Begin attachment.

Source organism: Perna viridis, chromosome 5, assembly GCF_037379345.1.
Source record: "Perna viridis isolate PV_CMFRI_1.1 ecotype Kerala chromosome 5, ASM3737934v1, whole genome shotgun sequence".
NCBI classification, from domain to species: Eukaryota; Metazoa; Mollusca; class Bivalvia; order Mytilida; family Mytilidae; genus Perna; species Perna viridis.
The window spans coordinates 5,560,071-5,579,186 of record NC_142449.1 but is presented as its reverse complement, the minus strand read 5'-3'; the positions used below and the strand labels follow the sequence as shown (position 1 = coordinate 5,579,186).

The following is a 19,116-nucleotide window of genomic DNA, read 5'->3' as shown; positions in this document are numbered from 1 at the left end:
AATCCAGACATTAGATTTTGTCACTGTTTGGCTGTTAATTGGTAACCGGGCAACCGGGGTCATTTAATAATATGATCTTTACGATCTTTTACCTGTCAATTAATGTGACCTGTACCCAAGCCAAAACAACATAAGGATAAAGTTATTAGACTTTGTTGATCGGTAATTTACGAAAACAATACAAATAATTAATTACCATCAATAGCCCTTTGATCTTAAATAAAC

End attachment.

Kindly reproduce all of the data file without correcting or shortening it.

Source organism: Perna viridis, chromosome 5, assembly GCF_037379345.1.
Source record: "Perna viridis isolate PV_CMFRI_1.1 ecotype Kerala chromosome 5, ASM3737934v1, whole genome shotgun sequence".
NCBI classification, from domain to species: Eukaryota; Metazoa; Mollusca; class Bivalvia; order Mytilida; family Mytilidae; genus Perna; species Perna viridis.
The window spans coordinates 5,560,071-5,579,186 of record NC_142449.1 but is presented as its reverse complement, the minus strand read 5'-3'; the positions used below and the strand labels follow the sequence as shown (position 1 = coordinate 5,579,186).

The following is a 19,116-nucleotide window of genomic DNA, read 5'->3' as shown; positions in this document are numbered from 1 at the left end:
AATCCAGACATTAGATTTTGTCACTGTTTGGCTGTTAATTGGTAACCGGGCAACCGGGGTCATTTAATAATATGATCTTTACGATCTTTTACCTGTCAATTAATGTGACCTGTACCCAAGCCAAAACAACATAAGGATAAAGTTATTAGACTTTGTTGATCGGTAATTTACGAAAACAATACAAATAATTAATTACCATCAATAGCCCTTTGATCTTAAATAAAC